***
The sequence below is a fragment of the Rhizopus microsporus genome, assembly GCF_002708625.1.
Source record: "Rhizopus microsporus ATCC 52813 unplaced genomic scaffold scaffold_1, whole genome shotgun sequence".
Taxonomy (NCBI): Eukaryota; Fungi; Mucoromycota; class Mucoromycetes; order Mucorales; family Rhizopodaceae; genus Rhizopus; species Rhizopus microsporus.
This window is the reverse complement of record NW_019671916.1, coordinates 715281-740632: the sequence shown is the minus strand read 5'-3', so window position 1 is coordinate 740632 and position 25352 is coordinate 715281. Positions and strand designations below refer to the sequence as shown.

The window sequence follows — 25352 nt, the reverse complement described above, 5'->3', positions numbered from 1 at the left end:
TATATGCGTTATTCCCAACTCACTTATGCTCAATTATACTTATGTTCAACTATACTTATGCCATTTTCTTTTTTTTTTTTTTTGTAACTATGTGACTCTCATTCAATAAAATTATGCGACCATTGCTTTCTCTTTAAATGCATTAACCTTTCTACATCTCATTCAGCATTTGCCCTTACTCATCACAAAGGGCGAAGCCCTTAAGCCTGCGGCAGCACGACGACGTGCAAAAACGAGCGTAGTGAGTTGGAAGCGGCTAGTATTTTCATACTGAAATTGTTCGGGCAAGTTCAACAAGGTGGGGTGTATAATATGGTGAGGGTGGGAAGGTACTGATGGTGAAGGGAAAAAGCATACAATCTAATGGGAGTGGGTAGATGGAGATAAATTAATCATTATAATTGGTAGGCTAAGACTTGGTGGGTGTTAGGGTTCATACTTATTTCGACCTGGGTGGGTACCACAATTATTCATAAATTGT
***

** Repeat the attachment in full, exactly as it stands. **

The sequence below is a fragment of the Rhizopus microsporus genome, assembly GCF_002708625.1.
Source record: "Rhizopus microsporus ATCC 52813 unplaced genomic scaffold scaffold_1, whole genome shotgun sequence".
Taxonomy (NCBI): Eukaryota; Fungi; Mucoromycota; class Mucoromycetes; order Mucorales; family Rhizopodaceae; genus Rhizopus; species Rhizopus microsporus.
This window is the reverse complement of record NW_019671916.1, coordinates 715281-740632: the sequence shown is the minus strand read 5'-3', so window position 1 is coordinate 740632 and position 25352 is coordinate 715281. Positions and strand designations below refer to the sequence as shown.

The window sequence follows — 25352 nt, the reverse complement described above, 5'->3', positions numbered from 1 at the left end:
TATATGCGTTATTCCCAACTCACTTATGCTCAATTATACTTATGTTCAACTATACTTATGCCATTTTCTTTTTTTTTTTTTTTGTAACTATGTGACTCTCATTCAATAAAATTATGCGACCATTGCTTTCTCTTTAAATGCATTAACCTTTCTACATCTCATTCAGCATTTGCCCTTACTCATCACAAAGGGCGAAGCCCTTAAGCCTGCGGCAGCACGACGACGTGCAAAAACGAGCGTAGTGAGTTGGAAGCGGCTAGTATTTTCATACTGAAATTGTTCGGGCAAGTTCAACAAGGTGGGGTGTATAATATGGTGAGGGTGGGAAGGTACTGATGGTGAAGGGAAAAAGCATACAATCTAATGGGAGTGGGTAGATGGAGATAAATTAATCATTATAATTGGTAGGCTAAGACTTGGTGGGTGTTAGGGTTCATACTTATTTCGACCTGGGTGGGTACCACAATTATTCATAAATTGT